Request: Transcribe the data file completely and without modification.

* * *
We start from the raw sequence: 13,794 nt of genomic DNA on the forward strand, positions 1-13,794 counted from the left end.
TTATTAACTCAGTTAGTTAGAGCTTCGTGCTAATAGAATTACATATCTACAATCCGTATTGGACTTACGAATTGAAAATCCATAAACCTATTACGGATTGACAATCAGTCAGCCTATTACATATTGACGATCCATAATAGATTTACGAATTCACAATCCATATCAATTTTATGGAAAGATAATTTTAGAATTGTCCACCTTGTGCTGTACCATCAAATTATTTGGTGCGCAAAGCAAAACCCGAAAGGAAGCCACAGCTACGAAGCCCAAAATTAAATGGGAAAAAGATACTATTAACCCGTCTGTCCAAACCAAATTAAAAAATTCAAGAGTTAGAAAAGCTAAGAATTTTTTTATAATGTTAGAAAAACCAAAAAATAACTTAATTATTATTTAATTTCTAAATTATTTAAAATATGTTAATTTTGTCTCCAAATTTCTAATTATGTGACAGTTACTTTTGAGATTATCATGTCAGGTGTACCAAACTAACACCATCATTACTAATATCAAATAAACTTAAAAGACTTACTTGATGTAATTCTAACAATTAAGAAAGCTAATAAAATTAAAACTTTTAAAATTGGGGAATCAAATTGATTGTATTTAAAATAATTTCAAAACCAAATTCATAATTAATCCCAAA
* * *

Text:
We start from the raw sequence: 13,794 nt of genomic DNA on the forward strand, positions 1-13,794 counted from the left end.
TTATTAACTCAGTTAGTTAGAGCTTCGTGCTAATAGAATTACATATCTACAATCCGTATTGGACTTACGAATTGAAAATCCATAAACCTATTACGGATTGACAATCAGTCAGCCTATTACATATTGACGATCCATAATAGATTTACGAATTCACAATCCATATCAATTTTATGGAAAGATAATTTTAGAATTGTCCACCTTGTGCTGTACCATCAAATTATTTGGTGCGCAAAGCAAAACCCGAAAGGAAGCCACAGCTACGAAGCCCAAAATTAAATGGGAAAAAGATACTATTAACCCGTCTGTCCAAACCAAATTAAAAAATTCAAGAGTTAGAAAAGCTAAGAATTTTTTTATAATGTTAGAAAAACCAAAAAATAACTTAATTATTATTTAATTTCTAAATTATTTAAAATATGTTAATTTTGTCTCCAAATTTCTAATTATGTGACAGTTACTTTTGAGATTATCATGTCAGGTGTACCAAACTAACACCATCATTACTAATATCAAATAAACTTAAAAGACTTACTTGATGTAATTCTAACAATTAAGAAAGCTAATAAAATTAAAACTTTTAAAATTGGGGAATCAAATTGATTGTATTTAAAATAATTTCAAAACCAAATTCATAATTAATCCCAAA